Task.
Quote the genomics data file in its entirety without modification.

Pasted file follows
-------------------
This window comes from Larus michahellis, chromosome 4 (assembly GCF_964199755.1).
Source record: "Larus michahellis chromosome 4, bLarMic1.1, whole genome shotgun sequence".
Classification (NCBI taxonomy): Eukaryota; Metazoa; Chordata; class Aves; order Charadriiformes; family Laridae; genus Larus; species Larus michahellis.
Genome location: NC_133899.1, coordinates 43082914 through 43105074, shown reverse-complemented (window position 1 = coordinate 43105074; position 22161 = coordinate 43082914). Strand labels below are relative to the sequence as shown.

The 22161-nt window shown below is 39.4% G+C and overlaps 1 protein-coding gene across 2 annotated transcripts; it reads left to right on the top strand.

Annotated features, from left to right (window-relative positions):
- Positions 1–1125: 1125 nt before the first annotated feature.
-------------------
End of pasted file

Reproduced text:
This window comes from Larus michahellis, chromosome 4 (assembly GCF_964199755.1).
Source record: "Larus michahellis chromosome 4, bLarMic1.1, whole genome shotgun sequence".
Classification (NCBI taxonomy): Eukaryota; Metazoa; Chordata; class Aves; order Charadriiformes; family Laridae; genus Larus; species Larus michahellis.
Genome location: NC_133899.1, coordinates 43082914 through 43105074, shown reverse-complemented (window position 1 = coordinate 43105074; position 22161 = coordinate 43082914). Strand labels below are relative to the sequence as shown.

The 22161-nt window shown below is 39.4% G+C and overlaps 1 protein-coding gene across 2 annotated transcripts; it reads left to right on the top strand.

Annotated features, from left to right (window-relative positions):
- Positions 1–1125: 1125 nt before the first annotated feature.